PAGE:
Wizards always struggled with the size of Pro Tours leading up to 2019.  Pro Tours had often ended up with 400 to 500 players. This is too many.  It's too many rounds, but unless the event has that many rounds, you don't get a clean cut to top 8.  Logistically, 500 players is a mess. I know.  I’ve helped set up, tear-down and run dozens of very large events. Anything over 500 players is not a celebratory event; it's a grueling marathon. That's true for players, for spectators and for everyone else involved.
Moving to Arena imposed additional size restrictions on Pro Play – at least at in person events.  In the pre-streaming days, Arena tournaments were run on computers and over a LAN all provided by Wizards. That’s expensive. It’s not just the cabling, the servers and the high end PC's for an event; all that also requires enough IT staff to set it up (in a very short period of time) and keep it running. The first big Arena event – Mythic Invitational Boston in 2019 - had just 64 players. Providing the infrastructure to make it happen was one reason for that limited number.
Sixty-four players is not a lot. That is especially true when you have many more players with strong claims to be invited. Back in the day, Hall of Fame members had automatic invites. So did the several dozen Platinum pros, while Pro Club members at lower levels had one free invite a year. And that does not include the winners of previous PTs, GPs and other qualifiers, all of who were supposed to be invited to the Pro Tour. I'll talk more about that in another article, but it was also a driver.
Whatever the reasons, Wizards created the Magic Pro League, and paid the pros. This was not insignificant.  In its initial incarnation, Wizards paid each of the 32 members of the League an annual salary of $75,000.  That’s $2.4 million per year.  That is significant.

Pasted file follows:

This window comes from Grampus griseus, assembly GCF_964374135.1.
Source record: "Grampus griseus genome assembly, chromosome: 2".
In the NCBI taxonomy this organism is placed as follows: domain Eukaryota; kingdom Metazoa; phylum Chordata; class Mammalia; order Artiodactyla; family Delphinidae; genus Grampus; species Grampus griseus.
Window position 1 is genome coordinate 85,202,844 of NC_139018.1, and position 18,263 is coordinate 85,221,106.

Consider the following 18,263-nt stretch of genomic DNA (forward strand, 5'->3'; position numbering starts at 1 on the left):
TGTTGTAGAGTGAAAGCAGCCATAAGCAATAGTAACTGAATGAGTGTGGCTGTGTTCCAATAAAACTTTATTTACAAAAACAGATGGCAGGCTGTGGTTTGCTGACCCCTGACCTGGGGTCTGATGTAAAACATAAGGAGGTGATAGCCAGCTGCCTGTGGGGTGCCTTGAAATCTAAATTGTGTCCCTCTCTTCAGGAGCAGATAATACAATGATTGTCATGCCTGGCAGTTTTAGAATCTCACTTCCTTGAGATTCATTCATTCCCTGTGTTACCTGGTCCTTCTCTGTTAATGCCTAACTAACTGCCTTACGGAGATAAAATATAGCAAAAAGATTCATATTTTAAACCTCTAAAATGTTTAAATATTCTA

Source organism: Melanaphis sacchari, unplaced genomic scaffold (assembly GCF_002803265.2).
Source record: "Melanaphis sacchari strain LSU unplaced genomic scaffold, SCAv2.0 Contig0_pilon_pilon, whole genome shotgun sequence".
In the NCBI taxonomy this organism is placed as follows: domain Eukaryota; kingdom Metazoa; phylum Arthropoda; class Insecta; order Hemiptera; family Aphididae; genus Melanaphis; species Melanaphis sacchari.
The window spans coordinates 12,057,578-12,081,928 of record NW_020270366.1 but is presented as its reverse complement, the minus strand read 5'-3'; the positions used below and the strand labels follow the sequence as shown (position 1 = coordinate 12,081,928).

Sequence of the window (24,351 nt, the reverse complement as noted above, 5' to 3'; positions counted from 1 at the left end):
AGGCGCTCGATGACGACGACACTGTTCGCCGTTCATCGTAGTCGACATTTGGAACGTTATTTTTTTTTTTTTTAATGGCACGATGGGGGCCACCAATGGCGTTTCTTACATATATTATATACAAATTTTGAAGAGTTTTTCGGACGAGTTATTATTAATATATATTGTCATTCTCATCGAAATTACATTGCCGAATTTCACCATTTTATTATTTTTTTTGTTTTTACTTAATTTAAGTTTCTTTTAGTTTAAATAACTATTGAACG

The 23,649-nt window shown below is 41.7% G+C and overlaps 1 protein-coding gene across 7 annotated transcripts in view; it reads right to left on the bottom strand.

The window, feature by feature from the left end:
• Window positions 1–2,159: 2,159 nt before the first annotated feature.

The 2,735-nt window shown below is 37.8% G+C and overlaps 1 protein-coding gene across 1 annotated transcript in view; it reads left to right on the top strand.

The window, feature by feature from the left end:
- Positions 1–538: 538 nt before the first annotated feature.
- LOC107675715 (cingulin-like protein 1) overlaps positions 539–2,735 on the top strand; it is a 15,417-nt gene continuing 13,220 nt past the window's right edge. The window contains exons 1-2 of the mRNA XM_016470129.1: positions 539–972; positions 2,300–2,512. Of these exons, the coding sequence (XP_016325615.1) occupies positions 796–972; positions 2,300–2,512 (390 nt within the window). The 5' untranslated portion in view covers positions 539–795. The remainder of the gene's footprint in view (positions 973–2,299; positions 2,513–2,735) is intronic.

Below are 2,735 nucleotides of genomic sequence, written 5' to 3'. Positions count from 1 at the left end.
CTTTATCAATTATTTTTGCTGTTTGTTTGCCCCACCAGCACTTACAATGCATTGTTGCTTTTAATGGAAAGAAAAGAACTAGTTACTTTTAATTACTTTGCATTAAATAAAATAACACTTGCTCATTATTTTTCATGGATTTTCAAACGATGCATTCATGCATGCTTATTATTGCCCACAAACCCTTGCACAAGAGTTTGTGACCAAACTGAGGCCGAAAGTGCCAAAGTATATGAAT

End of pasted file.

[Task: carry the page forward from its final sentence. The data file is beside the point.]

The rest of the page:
Wizards has never released data on the cost of Pro Tours and the Pro Players’ Club, but we can make some estimates.  On average, four dozen pros reached Platinum status each year.  With airfare, appearance fees and end of year payments, the Platinum pros may have cost Wizards up to $1,000,000 per year.  However, the lower level members received significantly fewer benefits. It seems unlikely that those costs would have been more than half a million per year. (It would be fun to see the actual data, but we won’t. That's not how business works in this country.)
Clearly, paying the Magic Pro League members real salaries consumed a much larger portion of the money available to support professional play than the Pro Player’s Club did.  Wizards couldn't just pull that money out of nowhere – other expenses were reduced. Paying the pros, and dramatically increasing the prize payout for the first mythic championship, meant that Wizards had less money to spend on support for other players, other events (like GPs), other forms of qualification, and so forth. It also meant that Wizards couldn't afford to present large Pro Tour events in addition to Mythic events.